Who doesn’t love a comeback? Who doesn’t love it when something you forgot about, a performer or a concept once lauded, makes a return, to steal your heart anew, to reboot and reclaim what was once theirs? That is always a great thing.
But when that is everything? That’s a bit problematic. When all of culture is a reboot, there is no culture at all. The remix is cute but you don’t want to live in the remix, a life of Groundhog Day consumation where all the ghosts from your past keep returning, coming back to vomit on you, after brief reprieves, goings away long enough to warrant them gone but not forgotten. This isn’t just the new Ghostbusters movie, which offers a different version of something past (even though it might threaten to ruin some people’s childhoods): this is more of the obscure, flash success, trend driven reboot. These are the recurrences that shouldn’t recur.
It’s happening in music and, sadly, is going to probably go mainstream. For example: in the past two weeks, a lot has recirculated from 2006. Justice dropped a new single to let us all know that they haven’t let themselves out of cultural confines of French “hard” house since we last saw them. Death From Above 1979 made a fuss about their tour after a “long awaited” return. MSTRKRFT are returning with their first album since the mid-aughts, something that The Avalanches did a week before. And? Was anyone really clamoring for these people to return with music that is just a rehashing of what they did better, in a different context when what they were doing was new, unheard of, or underground? Lauded then, yes, but what is the urgency behind reintroducing these same concepts anew? Has their percolating and toiling for years added anything to their sound?
Not at all. There are shallow revelations and low temperature bubblings but there is no pressing anything, no pulse, no nothing: it’s just more of the same. You have to ask “Why now?” and, if the answer is anything else but “Well, they needed to get paid.” then the return isn’t anything more than that. This isn’t a bad thing but, given the gap, something alarming happens when these returns are successful because we—The audience.—ran to these cathedrals of antiquated taste to grovel for more: it’s a sign that personal taste hasn’t evolved and, in some senses, taste died when these people first came and lovers of a sound Ziploc™’d sonic evolution into a bag to remain the same forever. There is nothing there: you, then, and you, now, are the same. You never stopped dancing yourself clean because you’re still dirty with the cultural stains of the mid-aughts.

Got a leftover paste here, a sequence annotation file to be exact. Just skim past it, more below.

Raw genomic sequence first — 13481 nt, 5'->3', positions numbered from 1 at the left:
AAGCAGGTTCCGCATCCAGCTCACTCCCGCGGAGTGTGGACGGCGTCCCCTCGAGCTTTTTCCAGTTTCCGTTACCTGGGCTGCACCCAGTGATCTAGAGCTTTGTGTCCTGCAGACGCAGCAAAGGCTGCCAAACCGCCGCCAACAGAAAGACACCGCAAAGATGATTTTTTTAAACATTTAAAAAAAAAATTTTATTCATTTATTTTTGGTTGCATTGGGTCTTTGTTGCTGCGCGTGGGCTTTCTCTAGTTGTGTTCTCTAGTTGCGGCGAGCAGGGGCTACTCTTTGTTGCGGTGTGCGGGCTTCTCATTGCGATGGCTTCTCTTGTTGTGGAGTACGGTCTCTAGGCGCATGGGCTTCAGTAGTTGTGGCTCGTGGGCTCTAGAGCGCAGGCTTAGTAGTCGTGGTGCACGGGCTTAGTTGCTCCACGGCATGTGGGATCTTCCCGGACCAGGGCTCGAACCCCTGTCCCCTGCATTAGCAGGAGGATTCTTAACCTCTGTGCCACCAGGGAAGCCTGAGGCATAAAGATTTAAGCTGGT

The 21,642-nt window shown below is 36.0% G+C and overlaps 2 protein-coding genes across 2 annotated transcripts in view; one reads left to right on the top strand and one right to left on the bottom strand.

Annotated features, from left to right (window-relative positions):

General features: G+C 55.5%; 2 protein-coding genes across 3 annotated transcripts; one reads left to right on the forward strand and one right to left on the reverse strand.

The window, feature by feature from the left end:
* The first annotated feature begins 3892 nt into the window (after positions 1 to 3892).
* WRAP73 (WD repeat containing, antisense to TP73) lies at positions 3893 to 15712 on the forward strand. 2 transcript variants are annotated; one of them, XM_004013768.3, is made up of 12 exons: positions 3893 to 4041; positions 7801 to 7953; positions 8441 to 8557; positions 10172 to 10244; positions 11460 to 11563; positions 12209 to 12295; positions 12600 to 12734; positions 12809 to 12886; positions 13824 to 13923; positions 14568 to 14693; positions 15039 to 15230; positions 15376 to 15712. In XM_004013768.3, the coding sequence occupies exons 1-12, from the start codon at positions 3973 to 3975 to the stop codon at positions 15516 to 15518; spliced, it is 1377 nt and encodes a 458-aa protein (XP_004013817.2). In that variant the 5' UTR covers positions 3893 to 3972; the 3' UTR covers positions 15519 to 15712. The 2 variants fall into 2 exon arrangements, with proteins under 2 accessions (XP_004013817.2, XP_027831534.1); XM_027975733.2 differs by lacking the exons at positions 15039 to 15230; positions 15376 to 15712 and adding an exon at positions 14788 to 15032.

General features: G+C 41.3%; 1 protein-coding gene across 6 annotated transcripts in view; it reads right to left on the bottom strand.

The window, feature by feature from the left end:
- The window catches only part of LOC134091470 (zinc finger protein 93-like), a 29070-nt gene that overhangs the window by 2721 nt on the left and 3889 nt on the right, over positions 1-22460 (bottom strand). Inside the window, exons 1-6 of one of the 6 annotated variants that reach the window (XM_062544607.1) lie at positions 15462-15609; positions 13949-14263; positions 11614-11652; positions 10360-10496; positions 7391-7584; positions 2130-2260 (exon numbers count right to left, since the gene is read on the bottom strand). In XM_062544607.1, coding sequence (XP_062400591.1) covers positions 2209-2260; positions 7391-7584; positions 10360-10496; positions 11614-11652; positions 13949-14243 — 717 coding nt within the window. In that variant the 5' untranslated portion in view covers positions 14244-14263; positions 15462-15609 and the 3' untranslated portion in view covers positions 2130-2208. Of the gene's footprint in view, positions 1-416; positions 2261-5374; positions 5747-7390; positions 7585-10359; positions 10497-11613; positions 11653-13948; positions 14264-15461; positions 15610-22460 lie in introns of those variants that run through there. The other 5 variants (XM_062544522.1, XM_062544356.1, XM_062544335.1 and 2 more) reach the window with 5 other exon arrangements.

And that’s the thing: it’s cute for kids to like these things, to attend Coachella and wail after [Insert Rebooted Band]—but when we adults who lived through it are there with them, wailing and crying? We look old and tired. The same goes for fashion and for video games: when you look backwards, there’s nothing else to see but that which was already around you. When Google lets the past be present, it also lets the future be present—so why let your present be the past?
No, none of this is bad. It really doesn’t matter if you really liked MSTRKRFT and are stoked on a new album: live that 2006 life. As The Guardian pointed out recently, nostalgia is backward-looking but that turned head can be positive. “If re-examining the movies and music we grew up with can sometimes feel like looking back at embarrassing photos of our teenage selves,” writer Charlie Lyne muses. “Then the process at least forces us to reckon with our own fallibility, and that of others.” Where this goes awry is when we don’t notice that fallibility, when we sheep back to old ways, and—Like the base level Pokémon we’re catching again today.—lack an evolution.
That thing where everything you love is a reboot from your early twenties is just that: a clamoring for that which didn’t fulfill itself. You, like the artists that are giving it another try, are giving your taste, your being, your life another try. Maybe that is positive but why did we stop trying? Did we stop trying? The reboot should be a footnote—not the headline.